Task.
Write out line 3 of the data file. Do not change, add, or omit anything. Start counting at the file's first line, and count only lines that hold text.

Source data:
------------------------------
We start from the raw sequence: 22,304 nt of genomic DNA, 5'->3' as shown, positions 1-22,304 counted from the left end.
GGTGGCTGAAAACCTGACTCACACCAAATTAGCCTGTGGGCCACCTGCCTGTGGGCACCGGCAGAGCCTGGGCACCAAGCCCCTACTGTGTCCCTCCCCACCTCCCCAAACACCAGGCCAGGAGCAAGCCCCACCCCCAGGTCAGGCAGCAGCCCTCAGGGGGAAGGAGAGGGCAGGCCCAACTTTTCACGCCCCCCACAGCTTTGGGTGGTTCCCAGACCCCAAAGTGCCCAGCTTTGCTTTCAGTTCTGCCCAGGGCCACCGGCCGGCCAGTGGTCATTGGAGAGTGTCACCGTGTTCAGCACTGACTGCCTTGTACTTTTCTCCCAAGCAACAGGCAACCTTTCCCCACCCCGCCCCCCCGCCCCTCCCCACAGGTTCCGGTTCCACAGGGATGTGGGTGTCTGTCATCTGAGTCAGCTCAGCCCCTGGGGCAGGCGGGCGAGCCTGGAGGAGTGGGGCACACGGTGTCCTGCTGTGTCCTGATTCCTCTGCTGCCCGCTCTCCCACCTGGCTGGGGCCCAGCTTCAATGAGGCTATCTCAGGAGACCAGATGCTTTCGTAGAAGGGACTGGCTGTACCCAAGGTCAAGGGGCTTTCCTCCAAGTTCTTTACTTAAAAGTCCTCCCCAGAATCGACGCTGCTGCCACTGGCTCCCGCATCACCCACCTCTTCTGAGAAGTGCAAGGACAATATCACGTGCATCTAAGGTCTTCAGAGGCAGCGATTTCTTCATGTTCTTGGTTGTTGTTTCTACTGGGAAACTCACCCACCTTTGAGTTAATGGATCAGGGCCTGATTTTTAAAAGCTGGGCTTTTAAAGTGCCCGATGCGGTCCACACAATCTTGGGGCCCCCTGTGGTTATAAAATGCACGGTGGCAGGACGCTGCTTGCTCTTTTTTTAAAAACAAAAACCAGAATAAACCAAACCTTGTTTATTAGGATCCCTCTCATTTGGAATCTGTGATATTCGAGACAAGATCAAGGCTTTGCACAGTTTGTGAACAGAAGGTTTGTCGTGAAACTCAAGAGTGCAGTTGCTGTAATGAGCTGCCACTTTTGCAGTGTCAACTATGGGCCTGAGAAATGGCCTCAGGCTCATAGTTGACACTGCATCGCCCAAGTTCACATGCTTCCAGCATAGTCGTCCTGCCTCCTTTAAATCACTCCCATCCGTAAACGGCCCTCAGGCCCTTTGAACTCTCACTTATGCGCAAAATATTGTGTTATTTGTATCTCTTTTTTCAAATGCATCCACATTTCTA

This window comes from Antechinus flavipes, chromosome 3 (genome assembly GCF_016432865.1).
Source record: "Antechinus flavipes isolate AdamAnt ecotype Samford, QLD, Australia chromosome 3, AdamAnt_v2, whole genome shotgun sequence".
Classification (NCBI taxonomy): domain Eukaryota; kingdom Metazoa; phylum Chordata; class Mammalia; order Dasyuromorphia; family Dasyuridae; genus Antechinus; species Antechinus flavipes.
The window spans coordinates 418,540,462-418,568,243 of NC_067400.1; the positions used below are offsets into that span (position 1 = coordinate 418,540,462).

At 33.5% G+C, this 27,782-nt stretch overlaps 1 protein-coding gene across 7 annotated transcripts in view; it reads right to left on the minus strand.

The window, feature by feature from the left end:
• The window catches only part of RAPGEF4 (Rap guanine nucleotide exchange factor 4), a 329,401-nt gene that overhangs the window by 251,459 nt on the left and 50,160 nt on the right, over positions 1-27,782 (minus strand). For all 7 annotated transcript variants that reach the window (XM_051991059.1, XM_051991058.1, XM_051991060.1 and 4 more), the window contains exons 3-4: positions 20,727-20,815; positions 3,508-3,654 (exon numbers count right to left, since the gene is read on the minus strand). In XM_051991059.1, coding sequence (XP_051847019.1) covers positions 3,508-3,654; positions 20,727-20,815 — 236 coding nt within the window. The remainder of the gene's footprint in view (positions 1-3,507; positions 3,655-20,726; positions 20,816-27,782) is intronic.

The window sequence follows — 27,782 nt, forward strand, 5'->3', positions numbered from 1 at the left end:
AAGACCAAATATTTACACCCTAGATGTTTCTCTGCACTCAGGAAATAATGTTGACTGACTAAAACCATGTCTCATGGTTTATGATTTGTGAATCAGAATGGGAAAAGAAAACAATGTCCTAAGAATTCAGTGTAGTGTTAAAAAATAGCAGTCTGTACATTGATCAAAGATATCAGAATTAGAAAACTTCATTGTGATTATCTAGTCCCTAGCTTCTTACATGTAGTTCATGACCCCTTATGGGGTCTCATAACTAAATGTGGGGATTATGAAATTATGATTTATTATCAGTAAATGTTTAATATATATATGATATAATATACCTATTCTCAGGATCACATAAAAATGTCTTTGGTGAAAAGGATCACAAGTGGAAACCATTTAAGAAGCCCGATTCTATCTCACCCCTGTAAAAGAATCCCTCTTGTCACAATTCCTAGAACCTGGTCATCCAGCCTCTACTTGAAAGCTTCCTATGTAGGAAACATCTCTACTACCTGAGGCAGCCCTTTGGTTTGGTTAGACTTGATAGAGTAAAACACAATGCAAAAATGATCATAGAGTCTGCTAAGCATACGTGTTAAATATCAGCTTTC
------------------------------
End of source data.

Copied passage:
This window comes from Antechinus flavipes, chromosome 3 (genome assembly GCF_016432865.1).